Many Lebanese consider Rafiq al-Hariri, the late Lebanese prime minister, to have been the driving force behind the country's rehabilitation and reconstruction following civil wars and foreign invasion between 1975 and 1991.
|Many Lebanese say Lebanon lost an iconic figure when al-Hariri was assassinated [EPA]
When he was assassinated in a truck bomb explosion targeting his motorcade in downtown Beirut on February 14, 2005, his supporters said the country had lost an icon of the nation's spirit.
He was seen as having helped thousands of people into colleges and universities through the Hariri Foundation, which he established in 1979 with the hope of capitalising on the skills and talents of the country's youth.
In the early 1980s, al-Hariri created a fund of $12m from his personal wealth to help Lebanese victims of the Israeli invasion.
Following his death, a grassroots movement called the Cedar Revolution, which was widely supported by the Lebanese opposition, mobilised to demand that Syria withdraw its troops and end its 29-year occupation of Lebanon.
The Lebanese opposition accused pro-Syrian elements of the government, as well as Damascus, of being behind the assassination.
On March 14, 2005 nearly 800,000 Lebanese gathered in Martyrs Square in downtown Beirut to remember the slain leader and to call on the international community to pressure Syria to withdraw.
Syrian forces completed their withdrawal by April 26, 2005.
Born to a modest Sunni family from the southern port city of Sidon on November 1, 1944, al-Hariri left for Saudi Arabia after graduating from Beirut Arab University in 1966.
|Some credit al-Hariri with rehabilitating the country after years of war [AFP]
In 1969, he established Ciconest, a small construction sub-contracting firm.
In 1977, his construction company was hired as a sub-contractor for Oger, an affiliate of a French group, to construct a palace for the late Saudi King Khalid in the resort of Taif.
The completion of the project within six months, ahead of an Islamic summit hosted by the Kingdom, won al-Hariri praise from the Saudi monarchy and he was awarded Saudi citizenship, a rare privilege, in 1978.
He then went on to become Saudi Arabia's leading entrepreneur, acquiring Oger in 1979 and founding Oger International, which was based in Paris.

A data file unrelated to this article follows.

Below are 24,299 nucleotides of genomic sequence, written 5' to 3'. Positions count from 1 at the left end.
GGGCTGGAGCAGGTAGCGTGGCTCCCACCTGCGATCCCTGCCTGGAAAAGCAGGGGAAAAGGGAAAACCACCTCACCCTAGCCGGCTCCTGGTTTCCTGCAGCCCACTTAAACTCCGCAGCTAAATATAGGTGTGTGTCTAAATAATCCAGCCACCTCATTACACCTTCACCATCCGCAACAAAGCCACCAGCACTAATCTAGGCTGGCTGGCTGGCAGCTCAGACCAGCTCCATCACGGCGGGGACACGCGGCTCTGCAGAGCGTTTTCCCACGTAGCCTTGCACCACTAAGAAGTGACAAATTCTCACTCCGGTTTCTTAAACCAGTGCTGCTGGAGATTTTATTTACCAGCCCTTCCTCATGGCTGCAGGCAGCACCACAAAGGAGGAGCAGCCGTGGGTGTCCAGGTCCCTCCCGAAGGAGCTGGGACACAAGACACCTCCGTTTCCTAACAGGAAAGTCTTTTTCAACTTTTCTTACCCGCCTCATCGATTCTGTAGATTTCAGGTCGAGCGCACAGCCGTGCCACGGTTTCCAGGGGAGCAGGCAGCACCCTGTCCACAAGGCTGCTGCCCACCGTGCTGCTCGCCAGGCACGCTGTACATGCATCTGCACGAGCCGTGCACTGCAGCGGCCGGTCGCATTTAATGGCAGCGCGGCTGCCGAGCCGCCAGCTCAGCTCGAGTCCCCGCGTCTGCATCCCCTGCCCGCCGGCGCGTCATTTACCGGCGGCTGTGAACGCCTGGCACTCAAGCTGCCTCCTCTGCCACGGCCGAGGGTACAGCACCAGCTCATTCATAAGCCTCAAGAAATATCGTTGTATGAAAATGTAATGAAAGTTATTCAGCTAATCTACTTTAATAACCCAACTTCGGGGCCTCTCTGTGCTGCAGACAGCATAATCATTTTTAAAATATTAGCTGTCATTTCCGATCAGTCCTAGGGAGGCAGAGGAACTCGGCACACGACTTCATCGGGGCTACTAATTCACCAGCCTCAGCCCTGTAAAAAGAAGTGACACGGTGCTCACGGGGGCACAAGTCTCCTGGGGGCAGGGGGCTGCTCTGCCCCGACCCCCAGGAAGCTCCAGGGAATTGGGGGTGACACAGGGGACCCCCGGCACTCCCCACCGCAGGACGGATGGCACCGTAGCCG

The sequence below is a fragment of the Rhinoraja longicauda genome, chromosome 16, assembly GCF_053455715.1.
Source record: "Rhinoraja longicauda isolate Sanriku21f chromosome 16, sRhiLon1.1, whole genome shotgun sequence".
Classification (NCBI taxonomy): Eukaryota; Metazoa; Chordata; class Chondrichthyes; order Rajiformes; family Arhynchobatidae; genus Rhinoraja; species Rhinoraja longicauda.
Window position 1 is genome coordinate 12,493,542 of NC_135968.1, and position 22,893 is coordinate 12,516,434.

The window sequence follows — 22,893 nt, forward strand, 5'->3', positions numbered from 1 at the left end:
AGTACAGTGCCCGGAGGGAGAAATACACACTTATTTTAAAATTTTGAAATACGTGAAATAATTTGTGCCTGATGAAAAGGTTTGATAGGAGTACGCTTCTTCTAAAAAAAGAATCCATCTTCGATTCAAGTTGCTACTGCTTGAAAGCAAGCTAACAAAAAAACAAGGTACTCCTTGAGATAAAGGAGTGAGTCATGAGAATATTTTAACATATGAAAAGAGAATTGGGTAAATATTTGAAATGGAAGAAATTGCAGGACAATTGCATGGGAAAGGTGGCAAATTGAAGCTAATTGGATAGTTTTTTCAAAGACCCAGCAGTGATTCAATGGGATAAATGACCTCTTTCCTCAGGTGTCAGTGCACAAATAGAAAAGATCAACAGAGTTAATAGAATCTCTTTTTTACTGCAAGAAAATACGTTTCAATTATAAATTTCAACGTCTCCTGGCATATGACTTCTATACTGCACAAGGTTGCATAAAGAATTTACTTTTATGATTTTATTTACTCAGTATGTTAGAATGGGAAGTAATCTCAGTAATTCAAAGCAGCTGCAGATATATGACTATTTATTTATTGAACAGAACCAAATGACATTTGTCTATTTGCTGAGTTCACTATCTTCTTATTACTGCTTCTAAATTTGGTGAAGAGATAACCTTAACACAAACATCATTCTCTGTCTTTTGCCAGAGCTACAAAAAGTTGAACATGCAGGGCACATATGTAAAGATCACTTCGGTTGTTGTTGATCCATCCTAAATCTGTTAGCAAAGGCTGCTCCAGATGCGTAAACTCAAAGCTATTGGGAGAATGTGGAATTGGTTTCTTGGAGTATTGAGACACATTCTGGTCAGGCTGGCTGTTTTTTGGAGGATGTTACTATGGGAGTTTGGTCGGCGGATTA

Al-Hariri's interests extended across banking, real estate, oil, industry and telecommunications.
In 1979, al-Hariri turned to philanthropic projects and founded what would later be called the Hariri Foundation. The Foundation has in in the past 30 years provided assistance and interest-free loans to help more than 30,000 young Lebanese pursue higher education.
Al-Hariri entered the political ring in earnest in 1989, when he used personal funds to finance the Taif National Reconciliation Accords which would draw up policies to end the destructive civil war.
The war, which had killed up to 250,000 people and left another one million injured, was formally declared over on October 13, 1990.
In 1992, al-Hariri was named prime minister at the relatively young age of 48.
He quickly worked to rehabilitate and rebuild the country, sending an army of bulldozers to clean up the debris-riddled streets.
Backed by a Lebanese public that was desperate for drastic economic initiatives in the post-war era, al-Hariri launched a series of reforms and privatisation packages.
He implemented a 10-year revitalisation plan called Horizon 2000. This in part depended on massive urban renewal in Beirut's downtown district, which had been heavily shelled since 1975.
He established a company, Solidere, which was awarded many of the reconstruction contracts. He also encouraged foreign investment.
However, critics charged that he had awarded his own companies a virtual monopoly over reconstruction contracts, thereby increasing both his influence and wealth.
Despite many setbacks, al-Hariri was regarded as a political survivor.
He lost office in 1998 following allegations by Emile Lahoud, the then president, that he had neglected the country's poor and mismanaged Lebanon's debt, which had dramatically increased during the post-war reconstruction project he spearheaded.
However, he was back in power in 2000 after a landslide election victory as many Lebanese saw no alternative to reversing an economic slide that worsened in his absence.
But optimism about the businessman's ability to resurrect Lebanon as a financial and tourism hub was tempered by the mounting number of battles fought with Lahoud loyalists over privatisation and other cost-cutting plans.
When Lebanon faced a financial crisis in 2002, al-Hariri persuaded France to host an international summit of lenders who pledged enough cash to avert a meltdown.
The construction magnate's ties with European, Asian and Arab leaders helped keep Lebanon from financial collapse resulting from the national debt.
|Al-Hariri pushed for an aggressive reconstruction drive in central Beirut [EPA]
Businessmen praised him for cutting through a paralysed Lebanese state bureaucracy and rebuilding war-shattered Beirut, including the downtown area that rose from the ruins to become top-end property.
But some of his critics said he was using his political responsibilities to consolidate his influence on Lebanon and increase his assets.
He headed five governments, before stepping down in October 2004 amid a political rift with Lahoud following a UN Security Council resolution demanding an end to Syria's military and political roles in Lebanon.
Having fallen in and out of favour with Damascus over the years, he joined calls by the opposition for Syrian troops to quit Lebanon in the run-up to a general election in May 2005.